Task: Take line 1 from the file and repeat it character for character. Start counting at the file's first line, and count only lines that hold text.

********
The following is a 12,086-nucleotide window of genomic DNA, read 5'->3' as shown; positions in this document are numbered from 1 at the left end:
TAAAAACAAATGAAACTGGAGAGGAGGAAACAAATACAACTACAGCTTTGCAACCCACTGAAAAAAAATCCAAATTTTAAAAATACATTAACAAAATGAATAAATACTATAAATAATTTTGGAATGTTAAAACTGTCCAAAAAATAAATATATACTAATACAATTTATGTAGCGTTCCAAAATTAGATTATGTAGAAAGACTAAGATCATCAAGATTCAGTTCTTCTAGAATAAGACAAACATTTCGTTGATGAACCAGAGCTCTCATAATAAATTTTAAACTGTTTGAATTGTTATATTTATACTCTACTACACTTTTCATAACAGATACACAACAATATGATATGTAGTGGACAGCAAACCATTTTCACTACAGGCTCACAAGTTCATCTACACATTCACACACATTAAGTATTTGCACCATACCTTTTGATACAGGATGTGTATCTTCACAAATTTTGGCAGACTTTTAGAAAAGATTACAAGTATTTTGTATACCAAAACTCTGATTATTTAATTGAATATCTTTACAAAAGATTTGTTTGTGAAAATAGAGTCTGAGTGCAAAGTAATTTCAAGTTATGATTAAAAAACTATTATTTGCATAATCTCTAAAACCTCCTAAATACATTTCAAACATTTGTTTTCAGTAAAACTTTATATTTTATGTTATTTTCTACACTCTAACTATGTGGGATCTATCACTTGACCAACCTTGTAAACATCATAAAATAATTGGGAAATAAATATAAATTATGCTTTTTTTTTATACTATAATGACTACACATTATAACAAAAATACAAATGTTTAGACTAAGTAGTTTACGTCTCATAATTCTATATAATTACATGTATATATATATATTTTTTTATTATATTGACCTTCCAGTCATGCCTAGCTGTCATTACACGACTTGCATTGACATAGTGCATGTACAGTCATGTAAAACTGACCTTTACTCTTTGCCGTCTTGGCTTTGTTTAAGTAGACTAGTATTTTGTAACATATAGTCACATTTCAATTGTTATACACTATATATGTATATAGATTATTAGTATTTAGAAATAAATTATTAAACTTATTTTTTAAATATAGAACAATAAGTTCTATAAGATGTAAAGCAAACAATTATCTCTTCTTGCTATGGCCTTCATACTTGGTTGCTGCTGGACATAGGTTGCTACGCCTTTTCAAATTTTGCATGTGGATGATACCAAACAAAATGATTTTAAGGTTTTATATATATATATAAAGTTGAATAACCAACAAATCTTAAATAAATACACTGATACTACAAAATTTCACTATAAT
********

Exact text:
The following is a 12,086-nucleotide window of genomic DNA, read 5'->3' as shown; positions in this document are numbered from 1 at the left end: